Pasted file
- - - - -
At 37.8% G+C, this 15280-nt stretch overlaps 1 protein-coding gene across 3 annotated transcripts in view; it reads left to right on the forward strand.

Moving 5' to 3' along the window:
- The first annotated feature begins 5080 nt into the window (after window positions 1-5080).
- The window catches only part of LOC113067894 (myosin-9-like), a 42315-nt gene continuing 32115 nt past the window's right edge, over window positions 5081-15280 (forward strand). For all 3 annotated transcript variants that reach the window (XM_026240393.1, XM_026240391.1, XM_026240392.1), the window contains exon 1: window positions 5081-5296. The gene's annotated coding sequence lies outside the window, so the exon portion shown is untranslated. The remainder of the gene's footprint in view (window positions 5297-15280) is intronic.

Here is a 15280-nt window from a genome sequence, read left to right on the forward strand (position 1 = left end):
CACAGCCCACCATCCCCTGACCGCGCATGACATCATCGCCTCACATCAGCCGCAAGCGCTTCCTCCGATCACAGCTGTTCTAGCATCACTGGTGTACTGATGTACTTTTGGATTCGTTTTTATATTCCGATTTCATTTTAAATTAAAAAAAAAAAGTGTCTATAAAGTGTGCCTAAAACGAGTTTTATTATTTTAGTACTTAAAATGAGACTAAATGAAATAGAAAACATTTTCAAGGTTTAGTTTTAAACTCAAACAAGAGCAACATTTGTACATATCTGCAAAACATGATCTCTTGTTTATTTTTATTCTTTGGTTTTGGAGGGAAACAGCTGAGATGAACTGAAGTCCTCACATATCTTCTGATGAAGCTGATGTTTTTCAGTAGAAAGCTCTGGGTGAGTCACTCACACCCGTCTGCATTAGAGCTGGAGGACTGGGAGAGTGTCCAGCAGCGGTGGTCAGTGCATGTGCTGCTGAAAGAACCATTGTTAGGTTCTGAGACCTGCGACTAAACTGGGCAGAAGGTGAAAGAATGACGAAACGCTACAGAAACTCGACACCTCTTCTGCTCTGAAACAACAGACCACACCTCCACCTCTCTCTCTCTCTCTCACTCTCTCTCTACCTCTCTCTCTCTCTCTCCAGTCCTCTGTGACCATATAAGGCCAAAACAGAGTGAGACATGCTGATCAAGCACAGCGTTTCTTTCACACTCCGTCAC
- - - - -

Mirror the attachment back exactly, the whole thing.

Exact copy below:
At 37.8% G+C, this 15280-nt stretch overlaps 1 protein-coding gene across 3 annotated transcripts in view; it reads left to right on the forward strand.

Moving 5' to 3' along the window:
- The first annotated feature begins 5080 nt into the window (after window positions 1-5080).
- The window catches only part of LOC113067894 (myosin-9-like), a 42315-nt gene continuing 32115 nt past the window's right edge, over window positions 5081-15280 (forward strand). For all 3 annotated transcript variants that reach the window (XM_026240393.1, XM_026240391.1, XM_026240392.1), the window contains exon 1: window positions 5081-5296. The gene's annotated coding sequence lies outside the window, so the exon portion shown is untranslated. The remainder of the gene's footprint in view (window positions 5297-15280) is intronic.

Here is a 15280-nt window from a genome sequence, read left to right on the forward strand (position 1 = left end):
CACAGCCCACCATCCCCTGACCGCGCATGACATCATCGCCTCACATCAGCCGCAAGCGCTTCCTCCGATCACAGCTGTTCTAGCATCACTGGTGTACTGATGTACTTTTGGATTCGTTTTTATATTCCGATTTCATTTTAAATTAAAAAAAAAAAGTGTCTATAAAGTGTGCCTAAAACGAGTTTTATTATTTTAGTACTTAAAATGAGACTAAATGAAATAGAAAACATTTTCAAGGTTTAGTTTTAAACTCAAACAAGAGCAACATTTGTACATATCTGCAAAACATGATCTCTTGTTTATTTTTATTCTTTGGTTTTGGAGGGAAACAGCTGAGATGAACTGAAGTCCTCACATATCTTCTGATGAAGCTGATGTTTTTCAGTAGAAAGCTCTGGGTGAGTCACTCACACCCGTCTGCATTAGAGCTGGAGGACTGGGAGAGTGTCCAGCAGCGGTGGTCAGTGCATGTGCTGCTGAAAGAACCATTGTTAGGTTCTGAGACCTGCGACTAAACTGGGCAGAAGGTGAAAGAATGACGAAACGCTACAGAAACTCGACACCTCTTCTGCTCTGAAACAACAGACCACACCTCCACCTCTCTCTCTCTCTCTCACTCTCTCTCTACCTCTCTCTCTCTCTCTCCAGTCCTCTGTGACCATATAAGGCCAAAACAGAGTGAGACATGCTGATCAAGCACAGCGTTTCTTTCACACTCCGTCAC